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Discontinuing A Business Relationship Can Raise First Amendment Concerns
A recent case has made clear that a government agency’s ceasing doing business with a company based on the viewpoints of the company’s owners can lead to First Amendment liability for the agency. Earlier this year, in Riley’s American Heritage Farms v. Elsasser, the United States Court of Appeals for the Ninth Circuit (the federal appellate court covering California), held that a California school district potentially violated a field trip vendor’s First Amendment rights. The Ninth Circuit ruled that when the school district ceased its longstanding business relationship with the vendor upon receiving complaints from parents about controversial social media posts by the company’s owner, it raised First Amendment issues.
The two important take-aways from the case are: (1) when ceasing a business relationship because of viewpoints associated with a private company, the same First Amendment test applies as for speech by public employees (i.e., the “Pickering” test), and (2) whether the speech at issue causes or threatens to cause sufficient disruption at the agency constitutes an important factor Courts will consider in determining whether a decision to cease doing business in this context is constitutional.
Riley’s American Heritage Farms (“Riley’s Farm”) provides historical reenactments from the American Revolution, the Civil War, and historical farm life for students on school field trips. It also hosts events such as apple picking. For many years, the Claremont Unified School District arranged for student field trips to Riley’s Farm. The principal shareholder of the company used his personal Twitter account (separate from any social media account for business) to comment on a range of controversial topics, including, as the Ninth Circuit opinion described: “President Donald Trump’s alleged relationship with Stormy Daniels, President Barack Obama’s production deal with Netflix, Senator Elizabeth Warren’s heritage, and Riley’s opinions on gender identity.” Parents of students in the District learned of the posts, and reported them to the District as alarming and biased. In August 2018, a parent of a kindergarten student emailed to her child’s teacher: “I do NOT feel comfortable with my son patronizing an establishment whose owner (and/or family/employees) might be inclined to direct bigoted opinions towards my child or other vulnerable children in the group.” Other parents began to make similar communications to teachers and administrators at the District, local news media reported on the controversy, and ultimately field trips to Riley’s Farm from District schools stopped. (The District disputed whether there was any actual policy prohibiting field trips.) Riley’s Farm and its owner sued District officials in federal court, contending that the discontinuation of business constituted retaliation prohibited by the First Amendment. They contended it essentially constituted punishment of the owner for his speech on social media.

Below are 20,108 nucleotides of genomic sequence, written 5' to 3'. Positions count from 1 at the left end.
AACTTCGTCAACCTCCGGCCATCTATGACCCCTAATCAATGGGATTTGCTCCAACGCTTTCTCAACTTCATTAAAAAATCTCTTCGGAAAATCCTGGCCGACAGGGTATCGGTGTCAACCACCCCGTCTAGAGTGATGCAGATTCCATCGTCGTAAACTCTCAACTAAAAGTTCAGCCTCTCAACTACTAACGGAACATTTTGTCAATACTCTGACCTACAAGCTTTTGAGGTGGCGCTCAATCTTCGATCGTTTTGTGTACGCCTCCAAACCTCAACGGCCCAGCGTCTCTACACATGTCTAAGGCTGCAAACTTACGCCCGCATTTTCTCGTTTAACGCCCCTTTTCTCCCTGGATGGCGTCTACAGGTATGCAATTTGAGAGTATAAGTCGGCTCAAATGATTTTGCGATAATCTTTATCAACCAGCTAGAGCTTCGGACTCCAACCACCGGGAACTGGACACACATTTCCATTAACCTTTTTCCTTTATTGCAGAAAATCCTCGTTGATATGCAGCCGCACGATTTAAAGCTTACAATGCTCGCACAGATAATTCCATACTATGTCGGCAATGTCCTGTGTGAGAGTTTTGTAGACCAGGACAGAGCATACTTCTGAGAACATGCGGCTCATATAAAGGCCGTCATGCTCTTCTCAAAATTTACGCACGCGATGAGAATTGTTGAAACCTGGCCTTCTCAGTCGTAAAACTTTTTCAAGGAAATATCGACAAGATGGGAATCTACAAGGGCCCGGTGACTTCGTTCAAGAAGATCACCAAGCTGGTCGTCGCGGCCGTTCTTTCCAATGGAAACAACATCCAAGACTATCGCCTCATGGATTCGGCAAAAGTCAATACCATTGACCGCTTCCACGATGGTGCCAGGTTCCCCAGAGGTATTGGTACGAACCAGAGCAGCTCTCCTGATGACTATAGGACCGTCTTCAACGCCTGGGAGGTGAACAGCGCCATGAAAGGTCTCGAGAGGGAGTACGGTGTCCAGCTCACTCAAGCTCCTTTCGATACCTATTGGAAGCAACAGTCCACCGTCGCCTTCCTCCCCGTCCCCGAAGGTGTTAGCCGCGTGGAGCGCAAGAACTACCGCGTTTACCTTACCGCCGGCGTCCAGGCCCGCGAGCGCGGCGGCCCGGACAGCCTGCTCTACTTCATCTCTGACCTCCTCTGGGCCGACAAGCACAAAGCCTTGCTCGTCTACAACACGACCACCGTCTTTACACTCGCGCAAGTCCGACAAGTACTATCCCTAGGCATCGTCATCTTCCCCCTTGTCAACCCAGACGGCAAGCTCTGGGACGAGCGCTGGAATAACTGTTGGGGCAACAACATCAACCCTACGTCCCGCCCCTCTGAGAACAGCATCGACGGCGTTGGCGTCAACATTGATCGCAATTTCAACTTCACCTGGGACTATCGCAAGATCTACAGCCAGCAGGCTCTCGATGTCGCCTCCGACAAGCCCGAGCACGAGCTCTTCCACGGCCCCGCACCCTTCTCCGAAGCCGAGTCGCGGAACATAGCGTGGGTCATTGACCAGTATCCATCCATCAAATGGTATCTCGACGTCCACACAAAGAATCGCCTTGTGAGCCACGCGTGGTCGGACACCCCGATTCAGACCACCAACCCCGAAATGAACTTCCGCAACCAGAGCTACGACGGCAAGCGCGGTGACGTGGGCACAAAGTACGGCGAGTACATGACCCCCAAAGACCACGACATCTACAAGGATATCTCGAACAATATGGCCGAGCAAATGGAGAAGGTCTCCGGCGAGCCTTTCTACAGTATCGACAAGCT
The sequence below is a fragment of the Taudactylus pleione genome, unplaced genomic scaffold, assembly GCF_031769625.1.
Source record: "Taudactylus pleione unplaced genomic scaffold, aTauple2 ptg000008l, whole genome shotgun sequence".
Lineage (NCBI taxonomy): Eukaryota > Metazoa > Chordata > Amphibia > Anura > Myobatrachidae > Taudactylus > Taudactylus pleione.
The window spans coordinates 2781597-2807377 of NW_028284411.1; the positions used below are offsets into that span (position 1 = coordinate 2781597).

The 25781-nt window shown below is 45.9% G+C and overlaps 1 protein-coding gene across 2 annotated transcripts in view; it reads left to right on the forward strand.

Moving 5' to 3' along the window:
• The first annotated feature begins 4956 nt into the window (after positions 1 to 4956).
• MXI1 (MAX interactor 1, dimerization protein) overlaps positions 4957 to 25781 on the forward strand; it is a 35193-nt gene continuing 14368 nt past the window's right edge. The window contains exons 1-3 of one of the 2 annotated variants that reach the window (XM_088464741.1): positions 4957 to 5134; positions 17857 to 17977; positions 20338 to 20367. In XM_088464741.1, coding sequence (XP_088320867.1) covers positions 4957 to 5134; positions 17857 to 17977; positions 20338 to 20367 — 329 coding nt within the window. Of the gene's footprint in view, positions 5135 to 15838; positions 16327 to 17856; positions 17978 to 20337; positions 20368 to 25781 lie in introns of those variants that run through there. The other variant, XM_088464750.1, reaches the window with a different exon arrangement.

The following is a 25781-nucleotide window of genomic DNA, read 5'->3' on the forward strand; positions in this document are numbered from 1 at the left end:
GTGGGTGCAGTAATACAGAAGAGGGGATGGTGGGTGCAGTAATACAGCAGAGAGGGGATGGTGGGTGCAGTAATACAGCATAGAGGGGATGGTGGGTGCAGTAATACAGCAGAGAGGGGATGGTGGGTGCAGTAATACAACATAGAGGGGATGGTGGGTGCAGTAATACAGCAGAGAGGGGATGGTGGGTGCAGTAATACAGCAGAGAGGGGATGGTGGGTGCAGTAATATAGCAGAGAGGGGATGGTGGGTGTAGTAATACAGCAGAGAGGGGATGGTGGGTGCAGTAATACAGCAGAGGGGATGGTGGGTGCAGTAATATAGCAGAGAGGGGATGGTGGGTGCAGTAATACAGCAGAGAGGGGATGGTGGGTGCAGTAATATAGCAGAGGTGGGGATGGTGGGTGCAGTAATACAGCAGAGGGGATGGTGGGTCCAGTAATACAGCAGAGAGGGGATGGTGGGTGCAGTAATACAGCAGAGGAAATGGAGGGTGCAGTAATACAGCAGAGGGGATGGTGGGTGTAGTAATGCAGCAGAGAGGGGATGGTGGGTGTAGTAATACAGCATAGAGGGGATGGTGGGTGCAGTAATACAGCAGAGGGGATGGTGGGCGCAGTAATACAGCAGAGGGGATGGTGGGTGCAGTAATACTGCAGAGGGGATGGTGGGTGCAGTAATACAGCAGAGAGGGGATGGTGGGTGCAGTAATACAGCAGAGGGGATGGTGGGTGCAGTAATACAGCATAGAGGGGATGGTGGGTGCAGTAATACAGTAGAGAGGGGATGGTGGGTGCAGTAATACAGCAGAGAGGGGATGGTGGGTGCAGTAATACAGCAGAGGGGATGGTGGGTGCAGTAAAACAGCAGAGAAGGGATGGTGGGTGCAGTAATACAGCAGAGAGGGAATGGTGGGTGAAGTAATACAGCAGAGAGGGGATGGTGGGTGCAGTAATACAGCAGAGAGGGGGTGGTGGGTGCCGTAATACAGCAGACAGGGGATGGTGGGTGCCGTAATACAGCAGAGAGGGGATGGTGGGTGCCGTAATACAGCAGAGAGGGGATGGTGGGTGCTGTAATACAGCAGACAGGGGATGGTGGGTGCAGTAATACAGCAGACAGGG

The Trial Court found in favor of the District officials, on the basis that their damages claim was barred by qualified immunity, a defense available to public officials based on lack of clarity in the law, as described below. The Trial Court also ruled that Riley’s Farm’s separate injunctive relief claim failed because there was no evidence the school district continued to have a policy against doing business with the company.
The Court’s Ruling in Riley’s
The Court of Appeals reversed in part. Although it ultimately agreed that qualified immunity barred Plaintiffs’ damages claims, it determined that the injunctive relief claim survived because evidence in the record showed the school district did appear to have a policy of not patronizing Riley’s Farm.
As to the issue of First Amendment liability, the Court held it was possible on the record that liability existed, so that summary judgment for either side was not possible. Further proceedings were necessary, including possibly a trial.
a. First Amendment Rights of Businesses
In reaching its decision, the Court of Appeals mapped out how First Amendment law applied to an agency’s decisions as to its business relationships. The Court began by reciting the general rule that the government may not punish individuals for protected speech without violating the First Amendment. The question, the Court continued, was whether First Amendment law allowed the government some leeway when it came to choosing which business relationships to continue or discontinue. The Court explained that it did, and that the appropriate analogy to the agency-vendor relationship is the agency-employee relationship. The agency-employee relationship is governed by the “Pickering” test (from the seminal 1968 U.S. Supreme Court case on public employee speech rights Pickering v. Board of Education). This test acknowledges that government employees have First Amendment free speech rights as against their own employer, but that those rights are diminished when compared to rights of members of the public generally. The Court observed that appellate decisions had already applied this test to a number of different types of contracting relationships, and ultimately determined that the test should apply in the Riley’s case as well, even though the business relationship was less formalized and not pursuant to a specific contract.